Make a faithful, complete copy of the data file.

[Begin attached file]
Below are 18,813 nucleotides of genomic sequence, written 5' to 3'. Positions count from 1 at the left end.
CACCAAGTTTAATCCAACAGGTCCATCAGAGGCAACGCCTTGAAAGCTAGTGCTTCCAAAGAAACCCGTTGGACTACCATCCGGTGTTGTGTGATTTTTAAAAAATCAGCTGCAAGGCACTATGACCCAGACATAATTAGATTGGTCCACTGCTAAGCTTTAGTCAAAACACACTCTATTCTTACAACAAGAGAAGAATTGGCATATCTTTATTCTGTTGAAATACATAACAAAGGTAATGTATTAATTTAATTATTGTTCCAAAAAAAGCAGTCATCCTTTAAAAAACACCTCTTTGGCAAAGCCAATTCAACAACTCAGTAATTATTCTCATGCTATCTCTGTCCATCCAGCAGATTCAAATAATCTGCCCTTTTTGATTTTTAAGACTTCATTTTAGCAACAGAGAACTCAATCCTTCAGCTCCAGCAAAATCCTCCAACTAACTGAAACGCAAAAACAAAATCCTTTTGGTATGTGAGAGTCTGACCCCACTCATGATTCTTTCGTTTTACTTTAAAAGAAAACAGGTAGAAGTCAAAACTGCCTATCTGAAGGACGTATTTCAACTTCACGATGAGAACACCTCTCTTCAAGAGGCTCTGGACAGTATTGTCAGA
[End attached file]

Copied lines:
Below are 18,813 nucleotides of genomic sequence, written 5' to 3'. Positions count from 1 at the left end.
CACCAAGTTTAATCCAACAGGTCCATCAGAGGCAACGCCTTGAAAGCTAGTGCTTCCAAAGAAACCCGTTGGACTACCATCCGGTGTTGTGTGATTTTTAAAAAATCAGCTGCAAGGCACTATGACCCAGACATAATTAGATTGGTCCACTGCTAAGCTTTAGTCAAAACACACTCTATTCTTACAACAAGAGAAGAATTGGCATATCTTTATTCTGTTGAAATACATAACAAAGGTAATGTATTAATTTAATTATTGTTCCAAAAAAAGCAGTCATCCTTTAAAAAACACCTCTTTGGCAAAGCCAATTCAACAACTCAGTAATTATTCTCATGCTATCTCTGTCCATCCAGCAGATTCAAATAATCTGCCCTTTTTGATTTTTAAGACTTCATTTTAGCAACAGAGAACTCAATCCTTCAGCTCCAGCAAAATCCTCCAACTAACTGAAACGCAAAAACAAAATCCTTTTGGTATGTGAGAGTCTGACCCCACTCATGATTCTTTCGTTTTACTTTAAAAGAAAACAGGTAGAAGTCAAAACTGCCTATCTGAAGGACGTATTTCAACTTCACGATGAGAACACCTCTCTTCAAGAGGCTCTGGACAGTATTGTCAGA